The therapeutic results obtained with fractional laser resurfacing are lacking the uniform objective assessment of the satisfaction achieved therapeutically. The large portion of the clinical studies on resurfacing fractional laser procedure have been used with quartile grading systems or the satisfaction of the patient as the criteria to determine the results. Both of these criteria conflicts with subjective bias and the need for a correct fully objective tool that we need to use across the spectrum of pitting acne scars to determine any therapeutic benefit.  In addition, there are just a few studies that reported the therapeutic benefits in various morphological types of acne scars. [35-39] All other studies have make a generalized statement on the results achieved without taking in to consideration the various responses between the morphology of scar types.
Treatment of atrophic acne scars with fractional C[O.sub.2] laser resurfacing as monotherapy seems to be effective, and without significant side effects, even in darker-skinned patients. We encourage future research to better establish optimal laser settings in different populations. We also recommend that future researchers adhere to a uniform rating scale to help standardize results for comparison.
We are thankful to our patients and staff of Dermatology Department, Najran University Hospital, Najran, Saudi Arabia, for their cooperation in various aspects of this work.
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Abdul Hakeem Mohammad Saeed, Salaiman Ayed Alsaiari
Department of Internal Medicine, Najran University, Najran, Saudi Arabia
Correspondence to: Abdul Hakeem Mohammad Saeed, E-mail: firstname.lastname@example.org
Received: April 07, 2018; Accepted: April 29, 2018
Caption: Figure 1: (a) Predominant rolling scars in the cheek, (b) four months after the last fourth session with excellent response
Caption: Figure 2: Rolling scars on the cheek, (b) good response after four sessions of fractional C[O.sub.2] laser resurfacing
Caption: Figure 3: (a) Icepick scars and boxcar scarring (b) Partial Response to four fractional laser resurfacing sessions
Table 1: Acne scar classification (adapted from Jacob et al.) Acne scars Clinical features subtype Ice-pick Ice-pick scars are narrow (<2 mm), deep, sharply demarcated tracts that extend vertically to the deep dermis or subcutaneous tissue Rolling Rolling scars may reach [greater than or equal to]5 mm in diameter. They have a rolling or undulating appearance that occurs from fibrous tethering of the dermis to the subcutis Boxcar Boxcar scars are oval depressions with sharply demarcated vertical edges. They are wider at the surface than ice- pick scars and do not taper to a point at the base Table 2: Qualitative scar grading system Grades of Level of Clinical features post-acne disease scarring 1 Macular These scars can be erythematous, hyper-or hypopigmented flat marks. They do not represent a problem of contour like other scar grades but of color 2 Mild Mild atrophy or hypertrophy scars that may not be obvious at social distances of 50 cm or greater and may be covered adequately by makeup or the normal shadow of shaved beard hair in men or normal body hair if extrafacial 3 Moderate Moderate atrophic or hypertrophic scarring that is obvious at sociawl distances of 50 cm or greater and is not covered easily by makeup or the normal shadow of shaved beard hair in men or body hair if extrafacial, but is still able to be flattened by manual stretching of the skin (if atrophic) 4 sever Severe atrophic or hypertrophic scarring that is evident at social distances greater than 50 cm and is not covered easily by makeup or the normal shadow of shaved beard hair in men or body hair if extrafacial and is not able to be flattened by manual stretching of the skin Table 3: Demographic and baseline clinical data of participants Parameters Gender Total (%) Male (%) Female (%) Age (mean) 27 26.14 26.4 Fitzpatrick skin type 3.00 4 (10.0) 6(15.0) 10 (25.0) 4.00 5 (12.5) 20 (50.0) 25 (62.5) 5.00 3 (7.5) 2 (5.0) 5 (12.5) Scar grade Moderate 9 (22.5) 22 (55.0) 31 (77.5) Sever 3 (7.5) 6 (15.0) 9 (22.5) Scar type Predominantly rolling scar 5 (12.5) 11 (27.5) 16 (40.0) Predominantly ice-pick scar 3 (7.5) 6 (15.0) 9 (22.5) Mixture scars 4 (10.0) 11 (27.5) 15 (37.5) Site Cheeks 12 (30.0) 26 (65.0) 38 (95.0) Temples 7 (17.5) 16 (40.0) 23 (57.5) Chin 1 (2.5) 3 (7.5) 4 (10.0) Forehead 3 (7.5) 4 (10.0) 7 (17.5) Table 4: Association of the treatment response with patient and acne scare characteristics Characteristics Treatment Response Poor (score 0) Good (score 1) Gender (%) (%) Male 3(7.5) 5 (12.5) Female 7 (17.5) 11 (27.5) Total 10 (25.0) 16 (40.0) Fitzpatrick skin type 3.00 0 (0.0) 4 (10.0) 4.00 7 (17.5) 10 (25.0) 5.00 3 (7.5) 2 (5.0) Total 10 (25.0) 16 (40.0) Scar grade Moderate 8 (20.0) 12 (30.0) Sever 2 (5.0) 4 (10.0) Total 10 (25.0) 16 (40.0) Scar type Predominantly rolling scar 1 (2.5) 2 (5.0 Predominantly ice-pick scar 8 (20.0) 1 (2.5) Mixture scars 1 (2.5) 13 (32.5) Total 10 (25.0) 16 (40.0) Satisfaction Very satisfied 1 (2.5) 1 (2.5) Only satisfied 0 (.0) 9 (22.5) Slightly satisfied 0 (.0) 6 (15.0) Completely unsatisfied 9 (22.5) 0 (.0) Total 10 (25.0) 16 (40.0) Site Cheeks 8 (20.0) 16 (40.0) Temples 5 (12.5) 7 (17.5) Chin 0 (.0) 1 (2.5) Forehead 1 (2.5) 3(7.5) Total 10 (25.0) 16 (40.0) Characteristics Treatment Total (%) P Response Excellent 0 value Gender (> score 2) (%) Male 4 (10.0) 12 (30.0) 0.98 Female 10 (25.0) 28 (70.0) Total 14 (35.0) 40 (100.0) Fitzpatrick skin type 3.00 6 (15.0) 10 (25.0) 0.07 4.00 8 (20.0) 25 (62.5) 5.00 0 (.0) 5 (12.5) Total 14 (35.0) 40 (100.0) Scar grade Moderate 11 (27.5) 31 (77.5) 0.95 Sever 3 (7.5) 9 (22.5) Total 14 (35.0) 40 (100.0) Scar type Predominantly rolling scar 13 (32.5) 16 (40.0) 0.00 Predominantly ice-pick scar 0 (.0) 9 (22.5) Mixture scars 1 (2.5) 15 (37.5) Total 14 (35.0) 40 (100.0) Satisfaction Very satisfied 6 (15.0) 8 (20.0) 0.00 Only satisfied 8 (20.0) 17 (42.5) Slightly satisfied 0 (.0) 6 (15.0) Completely unsatisfied 0 (.0) 9 (22.5) Total 14 (35.0) 40 (100.0) Site Cheeks 14 (35.0) 38 (95.0) Temples 11 (27.5) 23 (57.5) Chin 3 (7.5) 4 (10.0) Forehead 3 (7.5) 7 (17.5) Total 14 (35.0) 40 (100.0)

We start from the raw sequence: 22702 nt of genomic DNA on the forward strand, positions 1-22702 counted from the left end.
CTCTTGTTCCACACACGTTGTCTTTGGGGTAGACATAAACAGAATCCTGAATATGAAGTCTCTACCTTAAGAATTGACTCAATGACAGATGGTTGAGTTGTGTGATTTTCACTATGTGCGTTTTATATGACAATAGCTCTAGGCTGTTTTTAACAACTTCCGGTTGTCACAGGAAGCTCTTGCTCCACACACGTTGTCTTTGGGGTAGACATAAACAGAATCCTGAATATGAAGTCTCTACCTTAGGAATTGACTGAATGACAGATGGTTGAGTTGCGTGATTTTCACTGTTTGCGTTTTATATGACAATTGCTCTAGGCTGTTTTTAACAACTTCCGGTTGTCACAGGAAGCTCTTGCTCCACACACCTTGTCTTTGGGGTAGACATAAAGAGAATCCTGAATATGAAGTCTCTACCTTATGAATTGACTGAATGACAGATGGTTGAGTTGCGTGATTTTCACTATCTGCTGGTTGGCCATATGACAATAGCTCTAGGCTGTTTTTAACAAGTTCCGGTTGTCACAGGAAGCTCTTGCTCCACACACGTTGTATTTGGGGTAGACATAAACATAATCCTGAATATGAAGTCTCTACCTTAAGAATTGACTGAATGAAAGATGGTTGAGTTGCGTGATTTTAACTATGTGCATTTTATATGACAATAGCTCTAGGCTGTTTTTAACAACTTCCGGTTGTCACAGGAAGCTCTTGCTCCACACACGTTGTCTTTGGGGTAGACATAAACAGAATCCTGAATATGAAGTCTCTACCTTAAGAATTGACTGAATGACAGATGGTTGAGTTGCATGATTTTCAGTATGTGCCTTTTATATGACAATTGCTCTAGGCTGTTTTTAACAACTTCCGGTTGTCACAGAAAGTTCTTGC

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|Title Annotation:||Research Article|
|Author:||Saeed, Abdul Hakeem Mohammad; Alsaiari, Salaiman Ayed|
|Publication:||International Journal of Medical Science and Public Health|
|Date:||Aug 1, 2018|